Kamikaze Zoobombs Hit Montreal Anew

zoobombs zoobombs

Once upon a time, before there was Osheaga and Coachella, before there was myspace and soundcloud and Pitchfork, international indie bands from Asia were rarae aves. Of the few that crossed the oceans and continents, one of the few to make the trek was the instantly lovable Japanese indie jam and jazz punksters, Zoobombs, led by the unpredictably fearless, charismatic Don Matsuo. Zoobombs were kings of the Japanese Next Wave and continued to release album after album, evolving in sound until they split around 2013. Fortunately the break was not permanent and this long-lived and much-loved band is back in Canada. I spoke to Don Matsuo about Zoobombs.

Matsuo was working on a fourth solo album when he ran into Bukka Billy, a drummer and an original member of the band. “We made the basic sound of Zoobombs together. He left us in 1999, but I found him again last year!” says Matsuo. “God gave me a chance to meet him again, I think.”

Bukka Billy affirmed for Matsuo that he would be able to bring back Zoobombs. “His re-reappearance flashed me a vision of that ability.”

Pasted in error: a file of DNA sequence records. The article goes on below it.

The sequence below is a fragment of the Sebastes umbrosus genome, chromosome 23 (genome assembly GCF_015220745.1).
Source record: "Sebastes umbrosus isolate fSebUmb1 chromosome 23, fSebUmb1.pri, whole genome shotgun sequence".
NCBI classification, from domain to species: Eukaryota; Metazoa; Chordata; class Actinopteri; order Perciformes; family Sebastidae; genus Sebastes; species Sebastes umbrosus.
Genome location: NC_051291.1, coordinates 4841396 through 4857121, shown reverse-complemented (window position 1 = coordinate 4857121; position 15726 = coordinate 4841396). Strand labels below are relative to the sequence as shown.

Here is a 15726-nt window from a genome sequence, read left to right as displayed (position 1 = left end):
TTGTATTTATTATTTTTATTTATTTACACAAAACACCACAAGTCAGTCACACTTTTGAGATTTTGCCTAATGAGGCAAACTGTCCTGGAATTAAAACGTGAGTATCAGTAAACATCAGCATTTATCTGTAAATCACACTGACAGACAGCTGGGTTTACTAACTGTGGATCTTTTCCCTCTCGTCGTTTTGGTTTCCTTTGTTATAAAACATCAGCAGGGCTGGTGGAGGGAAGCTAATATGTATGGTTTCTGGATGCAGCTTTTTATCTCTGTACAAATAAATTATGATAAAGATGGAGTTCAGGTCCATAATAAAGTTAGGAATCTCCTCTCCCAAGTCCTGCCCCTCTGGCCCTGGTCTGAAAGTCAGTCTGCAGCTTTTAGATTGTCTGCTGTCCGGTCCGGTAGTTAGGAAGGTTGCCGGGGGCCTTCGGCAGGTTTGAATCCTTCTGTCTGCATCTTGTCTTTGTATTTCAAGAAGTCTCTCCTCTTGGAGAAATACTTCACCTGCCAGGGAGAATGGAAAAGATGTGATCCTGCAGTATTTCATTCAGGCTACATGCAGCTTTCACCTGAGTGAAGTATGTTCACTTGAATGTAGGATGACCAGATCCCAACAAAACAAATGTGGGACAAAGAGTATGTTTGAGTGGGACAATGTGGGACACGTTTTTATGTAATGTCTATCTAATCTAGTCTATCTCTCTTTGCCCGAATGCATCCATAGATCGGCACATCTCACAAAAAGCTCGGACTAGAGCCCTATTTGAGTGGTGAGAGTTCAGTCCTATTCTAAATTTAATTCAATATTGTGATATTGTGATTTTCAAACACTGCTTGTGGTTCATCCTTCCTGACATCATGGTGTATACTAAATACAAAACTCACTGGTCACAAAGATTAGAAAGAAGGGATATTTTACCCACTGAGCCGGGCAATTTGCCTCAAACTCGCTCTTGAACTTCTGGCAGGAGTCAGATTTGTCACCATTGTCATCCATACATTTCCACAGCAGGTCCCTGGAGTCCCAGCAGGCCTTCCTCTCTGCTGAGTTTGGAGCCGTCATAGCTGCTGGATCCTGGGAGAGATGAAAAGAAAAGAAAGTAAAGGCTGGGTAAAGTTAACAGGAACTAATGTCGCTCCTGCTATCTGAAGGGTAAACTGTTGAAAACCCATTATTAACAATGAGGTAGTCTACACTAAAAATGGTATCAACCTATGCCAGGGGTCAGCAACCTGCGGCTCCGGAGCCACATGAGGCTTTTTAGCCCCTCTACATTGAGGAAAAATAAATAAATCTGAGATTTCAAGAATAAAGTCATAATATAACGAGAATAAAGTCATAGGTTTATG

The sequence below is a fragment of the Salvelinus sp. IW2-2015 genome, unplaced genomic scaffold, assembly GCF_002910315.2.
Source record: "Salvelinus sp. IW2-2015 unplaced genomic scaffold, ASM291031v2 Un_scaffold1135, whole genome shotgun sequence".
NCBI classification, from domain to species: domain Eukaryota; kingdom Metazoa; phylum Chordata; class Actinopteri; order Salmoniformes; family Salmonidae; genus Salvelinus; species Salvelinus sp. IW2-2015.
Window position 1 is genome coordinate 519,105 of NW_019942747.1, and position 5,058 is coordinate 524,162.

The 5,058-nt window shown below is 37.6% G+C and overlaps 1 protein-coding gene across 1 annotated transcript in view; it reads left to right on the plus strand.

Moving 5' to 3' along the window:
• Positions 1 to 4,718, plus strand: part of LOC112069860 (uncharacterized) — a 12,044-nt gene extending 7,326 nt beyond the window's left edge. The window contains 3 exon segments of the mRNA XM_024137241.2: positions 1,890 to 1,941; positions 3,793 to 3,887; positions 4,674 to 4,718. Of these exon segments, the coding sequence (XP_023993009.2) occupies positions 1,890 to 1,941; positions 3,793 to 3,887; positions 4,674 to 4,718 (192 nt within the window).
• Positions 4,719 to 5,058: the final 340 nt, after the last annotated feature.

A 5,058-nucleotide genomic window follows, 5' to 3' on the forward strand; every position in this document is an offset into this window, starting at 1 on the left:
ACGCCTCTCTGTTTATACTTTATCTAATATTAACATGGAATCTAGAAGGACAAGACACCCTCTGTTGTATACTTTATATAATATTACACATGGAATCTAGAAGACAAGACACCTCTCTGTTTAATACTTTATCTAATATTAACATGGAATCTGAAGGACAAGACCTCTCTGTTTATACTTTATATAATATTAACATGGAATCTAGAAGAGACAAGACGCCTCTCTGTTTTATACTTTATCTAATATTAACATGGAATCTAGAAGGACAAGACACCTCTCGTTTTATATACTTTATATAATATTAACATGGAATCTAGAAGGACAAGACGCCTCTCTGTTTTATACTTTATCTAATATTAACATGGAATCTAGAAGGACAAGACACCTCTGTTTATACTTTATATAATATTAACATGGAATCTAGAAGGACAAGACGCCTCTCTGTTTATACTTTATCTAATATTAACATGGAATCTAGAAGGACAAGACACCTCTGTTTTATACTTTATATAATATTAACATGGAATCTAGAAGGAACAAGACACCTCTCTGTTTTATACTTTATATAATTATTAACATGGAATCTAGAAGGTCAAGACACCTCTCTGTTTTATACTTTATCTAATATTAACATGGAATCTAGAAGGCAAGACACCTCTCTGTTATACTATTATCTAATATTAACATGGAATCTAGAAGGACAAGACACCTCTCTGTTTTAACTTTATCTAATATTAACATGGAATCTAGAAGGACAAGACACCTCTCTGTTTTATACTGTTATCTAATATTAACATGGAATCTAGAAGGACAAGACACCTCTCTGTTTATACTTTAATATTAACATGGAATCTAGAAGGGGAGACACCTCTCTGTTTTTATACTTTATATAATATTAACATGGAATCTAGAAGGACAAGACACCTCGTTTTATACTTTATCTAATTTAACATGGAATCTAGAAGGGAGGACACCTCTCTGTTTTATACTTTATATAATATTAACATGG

Matsuo says all of his music “stood on Zoobombs.” In the interim, though, Matsuo kept busy making solo music. For example, he is releasing a new solo album just as Zoobombs are starting to tour again, and acknowledges that it is an “alternative Zoobombs album.” He says, “Truth, it should be Zoobombs’ new album but the band didn’t exist at that moment so I release my music solo.”

Of course, he hopes for a new Zoobombs album. “If the band can’t make new music anymore, that’s no meaning for me,” he says.

As always, fans of Matsuo and Zoobombs can expect a fresh sound. “The [solo] album is one of the results of my experiments,” he says. It demonstrates his pure love for The Rolling Stones and the updated Hip Hop music. As for Zoobombs, the sound is “changing as always.” Matsuo notes that “making music goes deeper and deeper” and that it’s a way of showing how he lives.

When I ask him how he’s managed to make music for 20 years, he says, “I’ve been learning all my life how to be a musician. Being like this, I can’t imagine what kind of person I’d be [if I didn’t]. Life is kind of strange. But I’m still loving to do [what I do].”

I ask him if he has any recommendations for someone just starting out on the path of being a musician. “Be a great person. Have a great life,” he concludes.

Zoobombs and Oromocto Diamond and Wizaard play l’Esco (4467 St. Denis) on April 24 at 9 p.m. $12

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